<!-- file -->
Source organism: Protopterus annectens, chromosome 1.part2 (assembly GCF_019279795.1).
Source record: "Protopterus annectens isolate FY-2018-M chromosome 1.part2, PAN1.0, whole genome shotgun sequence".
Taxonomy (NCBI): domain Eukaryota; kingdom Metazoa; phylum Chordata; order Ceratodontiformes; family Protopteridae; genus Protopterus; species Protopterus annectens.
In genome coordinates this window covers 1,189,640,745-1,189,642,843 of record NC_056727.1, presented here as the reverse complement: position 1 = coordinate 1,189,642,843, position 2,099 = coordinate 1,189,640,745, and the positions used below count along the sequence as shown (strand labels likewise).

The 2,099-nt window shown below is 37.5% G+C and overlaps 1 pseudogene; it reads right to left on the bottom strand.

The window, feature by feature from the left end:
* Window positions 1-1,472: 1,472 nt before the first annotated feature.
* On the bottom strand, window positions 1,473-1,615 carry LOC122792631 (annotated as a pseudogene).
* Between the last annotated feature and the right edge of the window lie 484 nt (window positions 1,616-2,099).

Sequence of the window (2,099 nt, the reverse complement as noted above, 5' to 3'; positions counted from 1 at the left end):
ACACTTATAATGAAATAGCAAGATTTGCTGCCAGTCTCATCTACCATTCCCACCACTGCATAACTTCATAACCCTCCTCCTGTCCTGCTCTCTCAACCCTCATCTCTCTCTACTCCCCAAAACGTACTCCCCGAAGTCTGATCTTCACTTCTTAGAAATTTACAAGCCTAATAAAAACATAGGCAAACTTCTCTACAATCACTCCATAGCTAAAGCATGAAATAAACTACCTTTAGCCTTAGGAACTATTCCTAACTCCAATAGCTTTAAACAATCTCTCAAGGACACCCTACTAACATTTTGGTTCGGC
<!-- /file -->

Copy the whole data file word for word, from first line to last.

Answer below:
Source organism: Protopterus annectens, chromosome 1.part2 (assembly GCF_019279795.1).
Source record: "Protopterus annectens isolate FY-2018-M chromosome 1.part2, PAN1.0, whole genome shotgun sequence".
Taxonomy (NCBI): domain Eukaryota; kingdom Metazoa; phylum Chordata; order Ceratodontiformes; family Protopteridae; genus Protopterus; species Protopterus annectens.
In genome coordinates this window covers 1,189,640,745-1,189,642,843 of record NC_056727.1, presented here as the reverse complement: position 1 = coordinate 1,189,642,843, position 2,099 = coordinate 1,189,640,745, and the positions used below count along the sequence as shown (strand labels likewise).

The 2,099-nt window shown below is 37.5% G+C and overlaps 1 pseudogene; it reads right to left on the bottom strand.

The window, feature by feature from the left end:
* Window positions 1-1,472: 1,472 nt before the first annotated feature.
* On the bottom strand, window positions 1,473-1,615 carry LOC122792631 (annotated as a pseudogene).
* Between the last annotated feature and the right edge of the window lie 484 nt (window positions 1,616-2,099).

Sequence of the window (2,099 nt, the reverse complement as noted above, 5' to 3'; positions counted from 1 at the left end):
ACACTTATAATGAAATAGCAAGATTTGCTGCCAGTCTCATCTACCATTCCCACCACTGCATAACTTCATAACCCTCCTCCTGTCCTGCTCTCTCAACCCTCATCTCTCTCTACTCCCCAAAACGTACTCCCCGAAGTCTGATCTTCACTTCTTAGAAATTTACAAGCCTAATAAAAACATAGGCAAACTTCTCTACAATCACTCCATAGCTAAAGCATGAAATAAACTACCTTTAGCCTTAGGAACTATTCCTAACTCCAATAGCTTTAAACAATCTCTCAAGGACACCCTACTAACATTTTGGTTCGGC